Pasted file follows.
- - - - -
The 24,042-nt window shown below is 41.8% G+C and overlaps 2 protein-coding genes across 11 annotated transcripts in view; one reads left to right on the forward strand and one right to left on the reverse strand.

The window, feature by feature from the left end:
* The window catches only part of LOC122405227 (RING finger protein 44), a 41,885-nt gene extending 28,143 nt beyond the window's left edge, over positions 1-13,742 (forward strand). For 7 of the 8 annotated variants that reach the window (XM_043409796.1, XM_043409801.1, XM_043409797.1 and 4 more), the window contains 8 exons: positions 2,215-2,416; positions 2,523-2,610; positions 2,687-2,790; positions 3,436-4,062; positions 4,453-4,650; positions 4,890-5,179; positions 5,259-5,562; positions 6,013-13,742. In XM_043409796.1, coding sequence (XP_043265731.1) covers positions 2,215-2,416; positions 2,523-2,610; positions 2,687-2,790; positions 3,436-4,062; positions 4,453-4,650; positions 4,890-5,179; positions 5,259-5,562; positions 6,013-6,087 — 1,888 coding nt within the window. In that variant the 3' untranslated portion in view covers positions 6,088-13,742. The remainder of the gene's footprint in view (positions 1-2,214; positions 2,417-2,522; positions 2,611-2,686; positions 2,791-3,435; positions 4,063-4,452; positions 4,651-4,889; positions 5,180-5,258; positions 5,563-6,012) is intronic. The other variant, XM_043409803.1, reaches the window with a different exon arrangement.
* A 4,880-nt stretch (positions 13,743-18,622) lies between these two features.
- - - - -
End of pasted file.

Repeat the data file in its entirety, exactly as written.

The 24,042-nt window shown below is 41.8% G+C and overlaps 2 protein-coding genes across 11 annotated transcripts in view; one reads left to right on the forward strand and one right to left on the reverse strand.

The window, feature by feature from the left end:
* The window catches only part of LOC122405227 (RING finger protein 44), a 41,885-nt gene extending 28,143 nt beyond the window's left edge, over positions 1-13,742 (forward strand). For 7 of the 8 annotated variants that reach the window (XM_043409796.1, XM_043409801.1, XM_043409797.1 and 4 more), the window contains 8 exons: positions 2,215-2,416; positions 2,523-2,610; positions 2,687-2,790; positions 3,436-4,062; positions 4,453-4,650; positions 4,890-5,179; positions 5,259-5,562; positions 6,013-13,742. In XM_043409796.1, coding sequence (XP_043265731.1) covers positions 2,215-2,416; positions 2,523-2,610; positions 2,687-2,790; positions 3,436-4,062; positions 4,453-4,650; positions 4,890-5,179; positions 5,259-5,562; positions 6,013-6,087 — 1,888 coding nt within the window. In that variant the 3' untranslated portion in view covers positions 6,088-13,742. The remainder of the gene's footprint in view (positions 1-2,214; positions 2,417-2,522; positions 2,611-2,686; positions 2,791-3,435; positions 4,063-4,452; positions 4,651-4,889; positions 5,180-5,258; positions 5,563-6,012) is intronic. The other variant, XM_043409803.1, reaches the window with a different exon arrangement.
* A 4,880-nt stretch (positions 13,743-18,622) lies between these two features.